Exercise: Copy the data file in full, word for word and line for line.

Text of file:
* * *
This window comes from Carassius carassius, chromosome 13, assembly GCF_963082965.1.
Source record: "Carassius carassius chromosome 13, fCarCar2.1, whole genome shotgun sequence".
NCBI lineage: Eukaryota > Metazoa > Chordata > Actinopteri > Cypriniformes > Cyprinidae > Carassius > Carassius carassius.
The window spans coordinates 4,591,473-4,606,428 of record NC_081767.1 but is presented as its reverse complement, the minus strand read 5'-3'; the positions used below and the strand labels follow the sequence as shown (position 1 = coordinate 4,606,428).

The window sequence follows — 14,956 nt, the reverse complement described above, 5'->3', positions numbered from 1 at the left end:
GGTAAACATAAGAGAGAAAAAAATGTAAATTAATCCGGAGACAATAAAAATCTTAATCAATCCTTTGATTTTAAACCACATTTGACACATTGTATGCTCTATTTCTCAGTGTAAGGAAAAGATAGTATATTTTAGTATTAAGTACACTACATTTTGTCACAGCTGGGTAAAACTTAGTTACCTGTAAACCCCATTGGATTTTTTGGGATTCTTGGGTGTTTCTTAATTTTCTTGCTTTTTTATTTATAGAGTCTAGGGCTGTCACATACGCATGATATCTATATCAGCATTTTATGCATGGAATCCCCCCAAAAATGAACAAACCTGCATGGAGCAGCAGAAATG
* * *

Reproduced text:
This window comes from Carassius carassius, chromosome 13, assembly GCF_963082965.1.
Source record: "Carassius carassius chromosome 13, fCarCar2.1, whole genome shotgun sequence".
NCBI lineage: Eukaryota > Metazoa > Chordata > Actinopteri > Cypriniformes > Cyprinidae > Carassius > Carassius carassius.
The window spans coordinates 4,591,473-4,606,428 of record NC_081767.1 but is presented as its reverse complement, the minus strand read 5'-3'; the positions used below and the strand labels follow the sequence as shown (position 1 = coordinate 4,606,428).

The window sequence follows — 14,956 nt, the reverse complement described above, 5'->3', positions numbered from 1 at the left end:
GGTAAACATAAGAGAGAAAAAAATGTAAATTAATCCGGAGACAATAAAAATCTTAATCAATCCTTTGATTTTAAACCACATTTGACACATTGTATGCTCTATTTCTCAGTGTAAGGAAAAGATAGTATATTTTAGTATTAAGTACACTACATTTTGTCACAGCTGGGTAAAACTTAGTTACCTGTAAACCCCATTGGATTTTTTGGGATTCTTGGGTGTTTCTTAATTTTCTTGCTTTTTTATTTATAGAGTCTAGGGCTGTCACATACGCATGATATCTATATCAGCATTTTATGCATGGAATCCCCCCAAAAATGAACAAACCTGCATGGAGCAGCAGAAATG